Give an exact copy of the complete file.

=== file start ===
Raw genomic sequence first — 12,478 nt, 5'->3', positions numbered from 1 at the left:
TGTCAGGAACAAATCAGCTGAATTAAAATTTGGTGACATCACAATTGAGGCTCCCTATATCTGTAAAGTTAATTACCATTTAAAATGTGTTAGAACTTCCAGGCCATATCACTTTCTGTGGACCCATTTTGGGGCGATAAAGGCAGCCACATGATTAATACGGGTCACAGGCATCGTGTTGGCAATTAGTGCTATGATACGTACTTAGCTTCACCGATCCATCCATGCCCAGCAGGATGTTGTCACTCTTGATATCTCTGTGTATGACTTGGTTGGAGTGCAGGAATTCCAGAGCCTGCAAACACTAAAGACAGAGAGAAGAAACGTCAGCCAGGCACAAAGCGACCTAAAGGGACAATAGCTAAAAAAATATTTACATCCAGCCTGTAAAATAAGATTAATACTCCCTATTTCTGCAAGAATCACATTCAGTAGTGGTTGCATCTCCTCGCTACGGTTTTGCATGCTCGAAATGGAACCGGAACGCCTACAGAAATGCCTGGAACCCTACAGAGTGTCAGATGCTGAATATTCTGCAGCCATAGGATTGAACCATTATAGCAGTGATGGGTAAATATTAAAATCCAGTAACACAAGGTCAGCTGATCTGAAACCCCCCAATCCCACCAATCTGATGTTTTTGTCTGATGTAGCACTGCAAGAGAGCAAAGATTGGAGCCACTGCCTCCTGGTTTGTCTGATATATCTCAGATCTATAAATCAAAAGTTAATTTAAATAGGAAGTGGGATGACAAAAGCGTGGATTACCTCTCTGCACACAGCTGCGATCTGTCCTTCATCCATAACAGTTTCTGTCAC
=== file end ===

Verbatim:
Raw genomic sequence first — 12,478 nt, 5'->3', positions numbered from 1 at the left:
TGTCAGGAACAAATCAGCTGAATTAAAATTTGGTGACATCACAATTGAGGCTCCCTATATCTGTAAAGTTAATTACCATTTAAAATGTGTTAGAACTTCCAGGCCATATCACTTTCTGTGGACCCATTTTGGGGCGATAAAGGCAGCCACATGATTAATACGGGTCACAGGCATCGTGTTGGCAATTAGTGCTATGATACGTACTTAGCTTCACCGATCCATCCATGCCCAGCAGGATGTTGTCACTCTTGATATCTCTGTGTATGACTTGGTTGGAGTGCAGGAATTCCAGAGCCTGCAAACACTAAAGACAGAGAGAAGAAACGTCAGCCAGGCACAAAGCGACCTAAAGGGACAATAGCTAAAAAAATATTTACATCCAGCCTGTAAAATAAGATTAATACTCCCTATTTCTGCAAGAATCACATTCAGTAGTGGTTGCATCTCCTCGCTACGGTTTTGCATGCTCGAAATGGAACCGGAACGCCTACAGAAATGCCTGGAACCCTACAGAGTGTCAGATGCTGAATATTCTGCAGCCATAGGATTGAACCATTATAGCAGTGATGGGTAAATATTAAAATCCAGTAACACAAGGTCAGCTGATCTGAAACCCCCCAATCCCACCAATCTGATGTTTTTGTCTGATGTAGCACTGCAAGAGAGCAAAGATTGGAGCCACTGCCTCCTGGTTTGTCTGATATATCTCAGATCTATAAATCAAAAGTTAATTTAAATAGGAAGTGGGATGACAAAAGCGTGGATTACCTCTCTGCACACAGCTGCGATCTGTCCTTCATCCATAACAGTTTCTGTCAC